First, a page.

We can guard against running after riches by keeping a few things in mind.  Running after riches will make you forget God (Deuteronomy 8:13-14; 1 John 2:15-17). Running after riches hinders your spiritual growth and journey to heaven (Matthew 19:23; Mark 4:19; 2 Timothy 2:4). Running after riches leads to many temptations (1 Timothy 6:9). Running after riches leads to disappointment (Matthew 6:19; Mark 10:17-27; James 5:3). Realize everything is from God (Deuteronomy 8:18; 1 Chronicles 29:12; Ecclesiastes 5:19; Hosea 2:8; James 1:17). Realize what we have belongs to God;  we are merely stewards of it (Genesis 14:20-24; Psalm 50:10-12; Malachi 3:7-12; Luke 16:1-17; 1 Corinthians 6:19-20; 1 Timothy 6:17-19; Revelation 3:17-18).Rely on God to provide for your needs (Psalm 34:10; 37:25; 84:11; 105:40-41; 145:16; Matthew 6:19-34; Philippians 4:10-19). Stewardship is the management of material, human, and spiritual resources. God speaks a lot about it in His word. For those who doubt God cares about material things, or worse, doesn’t care about how we buy, sell, earn and spend, read the sample of scriptures on this topic laced throughout this study.

God will always provide for our needs. But when we confuse wants with needs Satan our enemy and our fleshly sinful nature will use this confusion in priorities to skew our view of God and His loving care for us. When we think our wants are our needs and find that God does not support our indulgences, the enemy and our flesh will whisper in our ear, “See, God isn’t true to His promise. See, He really doesn’t provide for you. See, He can’t be trusted. He doesn’t love you as much as He states in His word. You can’t trust His word!”

Good stewardship and rightly separating essential needs from things we merely want will free us from the bondage of things as well as clear our spiritual ear to hear from the Lord. God always meets our needs. He sometimes will grant a want. But more often than not He will save us from our wants. Like a child who thinks a diet of candy and ice cream is best, God sets the sweet temptations aside and puts the solid food of His word on our plate (1 Cor. 3:2; Heb. 5:12, 14). Where God guides, God provides. If you lack provision, maybe you have faulty stewardship vision. Learn to live simply in relation to the things of this world. Jesus said, “Life does not consist in the abundance of things” (Luke 12:15). Be “rich toward God” (Luke 12:21). God always meets our needs. “The blessing of the Lord makes one rich, and He adds no sorrow with it” (Prov. 10:22). Remember that.

Tuesday, June 12, 2012

Don’t give up – PRAY!

Acts 12:5 – “Peter was therefore kept in prison, but constant prayer was offered to God for him by the church.”

The early disciples of Acts were people of prayer. Their prayers were often spurred on by persecution and imprisonment. In Acts 12 their leader James had been executed. When Herod saw that the execution of James pleased the people he arrested Peter too.  Peter was now in prison with a similar fate hanging over his head. It was scary to see the leaders of the church being picked off one by one. These early Christians really had little alternative but to pray.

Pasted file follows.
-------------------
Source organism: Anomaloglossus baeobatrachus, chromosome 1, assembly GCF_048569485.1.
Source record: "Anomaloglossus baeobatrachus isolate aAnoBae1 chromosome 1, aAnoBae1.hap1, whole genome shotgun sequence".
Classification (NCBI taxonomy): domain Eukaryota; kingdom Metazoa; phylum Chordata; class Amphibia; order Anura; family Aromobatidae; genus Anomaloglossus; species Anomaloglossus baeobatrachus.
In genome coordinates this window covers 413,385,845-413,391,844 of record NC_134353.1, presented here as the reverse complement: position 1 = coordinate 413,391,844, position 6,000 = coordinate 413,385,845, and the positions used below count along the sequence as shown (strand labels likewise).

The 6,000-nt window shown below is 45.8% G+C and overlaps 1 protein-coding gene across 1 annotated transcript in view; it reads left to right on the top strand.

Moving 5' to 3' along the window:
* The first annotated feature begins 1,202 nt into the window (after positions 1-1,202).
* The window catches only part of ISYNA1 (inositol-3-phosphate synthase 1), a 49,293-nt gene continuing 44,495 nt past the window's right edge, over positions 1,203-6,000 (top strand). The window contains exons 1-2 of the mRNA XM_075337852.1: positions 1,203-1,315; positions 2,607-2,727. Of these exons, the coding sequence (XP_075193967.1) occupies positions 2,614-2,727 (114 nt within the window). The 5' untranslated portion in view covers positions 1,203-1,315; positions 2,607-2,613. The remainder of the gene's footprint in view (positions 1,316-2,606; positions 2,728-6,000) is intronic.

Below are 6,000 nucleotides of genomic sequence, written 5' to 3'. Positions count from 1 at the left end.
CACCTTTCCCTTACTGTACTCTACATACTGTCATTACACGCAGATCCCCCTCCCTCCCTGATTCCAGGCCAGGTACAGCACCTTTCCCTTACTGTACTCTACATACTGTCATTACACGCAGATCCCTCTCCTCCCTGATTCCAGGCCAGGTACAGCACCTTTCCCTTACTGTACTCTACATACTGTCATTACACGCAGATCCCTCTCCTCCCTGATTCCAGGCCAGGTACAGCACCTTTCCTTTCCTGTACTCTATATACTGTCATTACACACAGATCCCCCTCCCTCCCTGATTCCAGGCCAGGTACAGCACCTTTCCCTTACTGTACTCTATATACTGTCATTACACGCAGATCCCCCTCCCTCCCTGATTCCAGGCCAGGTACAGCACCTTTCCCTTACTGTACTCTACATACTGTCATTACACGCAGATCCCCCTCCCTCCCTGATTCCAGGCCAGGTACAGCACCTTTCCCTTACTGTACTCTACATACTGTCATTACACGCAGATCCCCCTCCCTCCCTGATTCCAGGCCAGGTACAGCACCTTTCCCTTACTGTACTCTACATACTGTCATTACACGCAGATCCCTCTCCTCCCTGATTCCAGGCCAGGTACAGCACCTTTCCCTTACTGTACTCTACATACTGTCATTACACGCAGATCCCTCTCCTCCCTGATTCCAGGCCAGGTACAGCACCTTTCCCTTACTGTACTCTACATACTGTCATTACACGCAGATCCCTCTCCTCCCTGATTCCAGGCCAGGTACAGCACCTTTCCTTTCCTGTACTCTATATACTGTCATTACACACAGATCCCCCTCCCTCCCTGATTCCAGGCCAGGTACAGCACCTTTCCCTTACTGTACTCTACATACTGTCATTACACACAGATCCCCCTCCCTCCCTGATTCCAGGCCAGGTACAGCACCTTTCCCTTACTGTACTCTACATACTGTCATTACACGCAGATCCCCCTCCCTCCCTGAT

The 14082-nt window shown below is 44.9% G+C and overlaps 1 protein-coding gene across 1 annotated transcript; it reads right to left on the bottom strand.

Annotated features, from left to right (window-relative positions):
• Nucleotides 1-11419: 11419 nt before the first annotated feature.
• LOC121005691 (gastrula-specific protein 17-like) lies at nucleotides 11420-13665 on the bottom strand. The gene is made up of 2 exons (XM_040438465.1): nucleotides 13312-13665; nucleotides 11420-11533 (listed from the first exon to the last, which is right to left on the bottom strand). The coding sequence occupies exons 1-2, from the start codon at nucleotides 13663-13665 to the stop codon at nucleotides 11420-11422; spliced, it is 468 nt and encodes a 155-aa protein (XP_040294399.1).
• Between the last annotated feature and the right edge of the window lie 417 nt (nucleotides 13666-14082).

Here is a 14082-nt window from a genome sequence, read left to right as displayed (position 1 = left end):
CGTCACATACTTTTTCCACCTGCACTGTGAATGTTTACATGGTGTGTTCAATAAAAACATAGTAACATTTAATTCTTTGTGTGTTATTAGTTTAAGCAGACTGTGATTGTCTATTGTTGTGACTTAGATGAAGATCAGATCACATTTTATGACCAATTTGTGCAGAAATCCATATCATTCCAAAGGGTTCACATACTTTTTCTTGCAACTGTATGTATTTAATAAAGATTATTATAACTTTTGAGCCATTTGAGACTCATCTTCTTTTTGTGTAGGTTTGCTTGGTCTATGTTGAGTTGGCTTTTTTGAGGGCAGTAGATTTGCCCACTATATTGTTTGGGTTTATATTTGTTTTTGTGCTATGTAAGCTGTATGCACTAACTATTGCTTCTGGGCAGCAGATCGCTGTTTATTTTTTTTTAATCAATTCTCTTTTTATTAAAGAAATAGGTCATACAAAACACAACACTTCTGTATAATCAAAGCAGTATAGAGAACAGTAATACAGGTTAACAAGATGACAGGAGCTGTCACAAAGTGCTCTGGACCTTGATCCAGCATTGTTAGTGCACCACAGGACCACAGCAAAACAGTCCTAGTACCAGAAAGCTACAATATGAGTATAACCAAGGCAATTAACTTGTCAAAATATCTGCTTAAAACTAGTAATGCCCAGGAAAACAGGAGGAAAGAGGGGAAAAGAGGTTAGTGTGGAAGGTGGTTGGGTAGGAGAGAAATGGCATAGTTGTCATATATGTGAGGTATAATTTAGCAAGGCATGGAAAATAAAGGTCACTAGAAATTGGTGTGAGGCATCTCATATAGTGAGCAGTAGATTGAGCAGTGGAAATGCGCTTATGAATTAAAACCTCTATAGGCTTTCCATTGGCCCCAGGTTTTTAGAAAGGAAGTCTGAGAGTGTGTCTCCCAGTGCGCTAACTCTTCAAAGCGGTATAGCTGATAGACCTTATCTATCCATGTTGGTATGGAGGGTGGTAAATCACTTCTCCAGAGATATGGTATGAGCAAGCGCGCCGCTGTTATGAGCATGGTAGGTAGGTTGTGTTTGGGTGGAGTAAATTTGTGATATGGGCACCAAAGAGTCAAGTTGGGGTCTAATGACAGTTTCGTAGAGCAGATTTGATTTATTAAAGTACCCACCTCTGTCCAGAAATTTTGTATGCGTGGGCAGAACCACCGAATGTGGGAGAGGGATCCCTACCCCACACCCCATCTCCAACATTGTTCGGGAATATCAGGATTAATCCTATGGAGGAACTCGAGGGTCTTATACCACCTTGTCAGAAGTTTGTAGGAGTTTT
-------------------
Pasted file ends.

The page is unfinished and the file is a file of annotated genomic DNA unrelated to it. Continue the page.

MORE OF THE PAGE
Prayer is a declaration of dependence upon God. The way the early disciples got through trying times was by prayer. They reached outside of themselves and called out to God in their predicament of persecution. That is always the best response in trying times, call out to God.

Today we similarly see the enemy coming in like a flood. God’s promise is that the Spirit would lift up a standard against him (cf. Isaiah 59:19). But too often the church has turned to politics, the legal system, advertising, demonstrating, leveraging, and the modern social networking to battle. While these options have their place, they are all impotent without prayer and the empowerment of the Spirit.

John Wesley was a man of prayer and he was mightily used by God to turn the nation of England around in times not dissimilar to the ones we are seeing in our nation. In trying times of opposition Wesley stated, “You need not utterly despair even of those who for the present ‘turn again and rend you.’ For if all your arguments and persuasives fail, there is yet another remedy left, and one that is frequently found effectual, when no other method avails. This is prayer. Therefore, whatsoever you desire or want, either for others or for your own soul, ‘Ask, and it shall be given you.’” [i] My brothers and sisters, we need to pray.

John Chrysostom, the 4th century archbishop of Constantinople known as “the golden tongued orator,” spoke out fervently against the abuse of authority in and outside of church. He eloquently spoke of the power of prayer stating, “The potency of prayer hath subdued the strength of fire; it had bridled the rage of lions, hushed anarchy to rest, extinguished wars, appeased the elements, expelled demons, burst the chains of death, expanded the gates of heaven, assuaged diseases, repelled frauds, rescued cities from destruction, stayed the sun in its course, and arrested the progress of the thunderbolt. Prayer is an all-efficient panoply, a treasure undiminished, a mine which is never exhausted, a sky unobscured by clouds, a heaven unruffled by the storm. It is the root, the fountain, the mother of a thousand blessings.” [ii] My brothers and sisters, we need to pray.

 Prayer should be our first and most fervent response in situations such as the one we see in Acts 12. We should always be praying (1 Thessalonians 5:17). The prayer described in verse 5 is “constant.” What is “constant” prayer? The word “constant” is translated from the Greek term ektenes which means, “intense, intent, without ceasing, fervent.” This word can be further traced to the root word ekteino which is formed by adding the prefix ek which means out of, or from within to the word teino which means “to stretch; to extend . . .  cast, put forth, stretch forth (out).”  The prayer offered by the church for Peter in this predicament was prayer that was intense and fervent. It stretched them to the limits.